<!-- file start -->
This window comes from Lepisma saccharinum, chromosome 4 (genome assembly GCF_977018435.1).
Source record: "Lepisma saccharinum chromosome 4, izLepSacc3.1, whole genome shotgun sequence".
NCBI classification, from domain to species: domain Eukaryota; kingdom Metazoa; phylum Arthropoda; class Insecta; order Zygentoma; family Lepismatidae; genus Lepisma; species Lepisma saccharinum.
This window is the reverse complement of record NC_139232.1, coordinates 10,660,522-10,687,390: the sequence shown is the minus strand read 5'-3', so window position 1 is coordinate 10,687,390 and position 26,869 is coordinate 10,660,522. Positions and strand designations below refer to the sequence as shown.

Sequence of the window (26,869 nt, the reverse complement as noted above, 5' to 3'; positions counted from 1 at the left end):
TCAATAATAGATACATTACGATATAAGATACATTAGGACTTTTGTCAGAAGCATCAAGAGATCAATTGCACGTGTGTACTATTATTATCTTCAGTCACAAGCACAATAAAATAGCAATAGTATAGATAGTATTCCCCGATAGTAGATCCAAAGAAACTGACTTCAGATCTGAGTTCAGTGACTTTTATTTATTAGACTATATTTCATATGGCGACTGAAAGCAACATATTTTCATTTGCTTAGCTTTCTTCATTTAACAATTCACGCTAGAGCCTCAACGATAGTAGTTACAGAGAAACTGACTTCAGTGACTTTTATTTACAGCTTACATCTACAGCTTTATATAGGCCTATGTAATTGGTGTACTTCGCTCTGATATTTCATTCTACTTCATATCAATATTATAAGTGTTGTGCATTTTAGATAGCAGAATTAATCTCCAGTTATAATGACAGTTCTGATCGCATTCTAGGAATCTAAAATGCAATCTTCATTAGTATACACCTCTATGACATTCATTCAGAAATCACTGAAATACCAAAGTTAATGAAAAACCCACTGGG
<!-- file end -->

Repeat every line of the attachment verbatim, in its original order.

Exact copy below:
This window comes from Lepisma saccharinum, chromosome 4 (genome assembly GCF_977018435.1).
Source record: "Lepisma saccharinum chromosome 4, izLepSacc3.1, whole genome shotgun sequence".
NCBI classification, from domain to species: domain Eukaryota; kingdom Metazoa; phylum Arthropoda; class Insecta; order Zygentoma; family Lepismatidae; genus Lepisma; species Lepisma saccharinum.
This window is the reverse complement of record NC_139232.1, coordinates 10,660,522-10,687,390: the sequence shown is the minus strand read 5'-3', so window position 1 is coordinate 10,687,390 and position 26,869 is coordinate 10,660,522. Positions and strand designations below refer to the sequence as shown.

Sequence of the window (26,869 nt, the reverse complement as noted above, 5' to 3'; positions counted from 1 at the left end):
TCAATAATAGATACATTACGATATAAGATACATTAGGACTTTTGTCAGAAGCATCAAGAGATCAATTGCACGTGTGTACTATTATTATCTTCAGTCACAAGCACAATAAAATAGCAATAGTATAGATAGTATTCCCCGATAGTAGATCCAAAGAAACTGACTTCAGATCTGAGTTCAGTGACTTTTATTTATTAGACTATATTTCATATGGCGACTGAAAGCAACATATTTTCATTTGCTTAGCTTTCTTCATTTAACAATTCACGCTAGAGCCTCAACGATAGTAGTTACAGAGAAACTGACTTCAGTGACTTTTATTTACAGCTTACATCTACAGCTTTATATAGGCCTATGTAATTGGTGTACTTCGCTCTGATATTTCATTCTACTTCATATCAATATTATAAGTGTTGTGCATTTTAGATAGCAGAATTAATCTCCAGTTATAATGACAGTTCTGATCGCATTCTAGGAATCTAAAATGCAATCTTCATTAGTATACACCTCTATGACATTCATTCAGAAATCACTGAAATACCAAAGTTAATGAAAAACCCACTGGG